Spoiled meat never looked so good. During Dutch Design Week, Atelier Monté debuted a collection of three pendant lamps constructed from salvaged meat to highlight the wanton attitudes consumers have towards food waste. By processing expired supermarket cuts using a methodology from “the latest research on tissue regeneration,” Monté creates a new material out of what would normally be considered food waste. “The meat loses its cellular content, turns transparent white, feels rubbery,” the designer writes, and “can be shaped, dried, glued, dyed and stretched.”


Monté’s Meat Marble lighting took the form of E.Coli, that nasty bacteria that not only causes meat spoilage but also food poisoning. By confronting visitors with a material and form that would normally be repugnant, the designer encourages engagement with the issue.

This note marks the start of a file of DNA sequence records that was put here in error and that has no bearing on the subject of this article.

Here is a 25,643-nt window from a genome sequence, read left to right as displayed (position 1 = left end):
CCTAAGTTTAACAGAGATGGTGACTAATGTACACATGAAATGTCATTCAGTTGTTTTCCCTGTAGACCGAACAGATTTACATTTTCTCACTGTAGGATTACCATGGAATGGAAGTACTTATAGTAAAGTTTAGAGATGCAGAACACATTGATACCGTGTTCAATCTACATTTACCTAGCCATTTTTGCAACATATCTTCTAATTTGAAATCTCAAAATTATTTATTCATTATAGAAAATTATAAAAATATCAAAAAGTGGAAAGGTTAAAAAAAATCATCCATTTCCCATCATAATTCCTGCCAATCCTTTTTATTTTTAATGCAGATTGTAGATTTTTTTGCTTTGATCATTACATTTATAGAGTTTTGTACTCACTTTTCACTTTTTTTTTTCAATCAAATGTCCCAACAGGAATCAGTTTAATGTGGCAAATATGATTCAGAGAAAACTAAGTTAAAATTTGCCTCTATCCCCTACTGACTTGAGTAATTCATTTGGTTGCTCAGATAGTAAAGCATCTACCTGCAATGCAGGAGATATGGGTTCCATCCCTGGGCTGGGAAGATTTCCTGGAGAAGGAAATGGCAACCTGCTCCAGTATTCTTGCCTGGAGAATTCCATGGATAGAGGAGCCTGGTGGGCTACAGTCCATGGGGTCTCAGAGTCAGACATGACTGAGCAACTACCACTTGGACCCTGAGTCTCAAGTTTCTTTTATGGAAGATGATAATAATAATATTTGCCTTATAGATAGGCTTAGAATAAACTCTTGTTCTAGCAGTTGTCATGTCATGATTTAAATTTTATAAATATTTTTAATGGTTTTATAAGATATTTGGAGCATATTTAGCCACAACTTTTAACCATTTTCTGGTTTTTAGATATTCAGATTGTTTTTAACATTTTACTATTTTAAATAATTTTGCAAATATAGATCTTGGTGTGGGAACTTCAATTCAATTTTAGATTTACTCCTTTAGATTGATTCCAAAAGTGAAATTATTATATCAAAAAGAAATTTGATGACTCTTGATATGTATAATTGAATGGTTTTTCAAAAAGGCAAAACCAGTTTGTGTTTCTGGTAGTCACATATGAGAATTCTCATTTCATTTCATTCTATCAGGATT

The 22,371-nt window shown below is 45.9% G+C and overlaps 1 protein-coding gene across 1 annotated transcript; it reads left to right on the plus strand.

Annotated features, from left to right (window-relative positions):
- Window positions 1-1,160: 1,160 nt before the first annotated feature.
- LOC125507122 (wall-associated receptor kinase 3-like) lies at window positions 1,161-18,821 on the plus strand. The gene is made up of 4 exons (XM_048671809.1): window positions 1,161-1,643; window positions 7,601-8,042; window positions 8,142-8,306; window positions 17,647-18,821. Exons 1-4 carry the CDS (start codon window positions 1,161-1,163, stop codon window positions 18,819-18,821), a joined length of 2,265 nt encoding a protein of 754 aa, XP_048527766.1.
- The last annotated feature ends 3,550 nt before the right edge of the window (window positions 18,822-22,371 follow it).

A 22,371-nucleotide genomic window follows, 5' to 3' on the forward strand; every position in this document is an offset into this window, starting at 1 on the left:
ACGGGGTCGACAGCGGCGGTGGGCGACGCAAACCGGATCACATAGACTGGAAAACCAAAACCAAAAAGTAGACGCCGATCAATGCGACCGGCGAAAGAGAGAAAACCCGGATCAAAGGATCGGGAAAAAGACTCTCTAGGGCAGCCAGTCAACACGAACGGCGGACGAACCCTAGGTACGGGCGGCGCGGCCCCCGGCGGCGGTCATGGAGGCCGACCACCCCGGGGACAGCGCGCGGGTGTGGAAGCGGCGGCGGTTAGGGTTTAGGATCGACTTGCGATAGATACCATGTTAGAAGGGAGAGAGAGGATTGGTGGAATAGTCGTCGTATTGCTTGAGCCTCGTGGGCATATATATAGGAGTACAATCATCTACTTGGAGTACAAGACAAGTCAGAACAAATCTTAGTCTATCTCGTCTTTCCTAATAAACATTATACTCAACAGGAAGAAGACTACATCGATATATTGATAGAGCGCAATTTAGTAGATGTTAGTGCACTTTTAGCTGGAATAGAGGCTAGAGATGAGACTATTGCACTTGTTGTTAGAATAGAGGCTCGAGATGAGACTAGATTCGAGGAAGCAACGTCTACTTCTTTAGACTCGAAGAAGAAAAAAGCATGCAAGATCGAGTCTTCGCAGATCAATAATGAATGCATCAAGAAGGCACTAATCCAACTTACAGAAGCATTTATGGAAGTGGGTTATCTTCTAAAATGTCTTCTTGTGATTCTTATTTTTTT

The amount of resources to produce meat is exorbitant—that quarter-pounder took almost 500 gallons of water to make, not counting the cheese— and to waste meat by tossing after the resources invested in creating it can feel vulgar. Monté hopes that his project will call attention to the issue by creating a new aesthetic, a meat aesthetic, that can bring the issue to the forefront of conversation. Beyond lighting, Meat Marble has also inspired the designer to explore other forms include table-top vessels.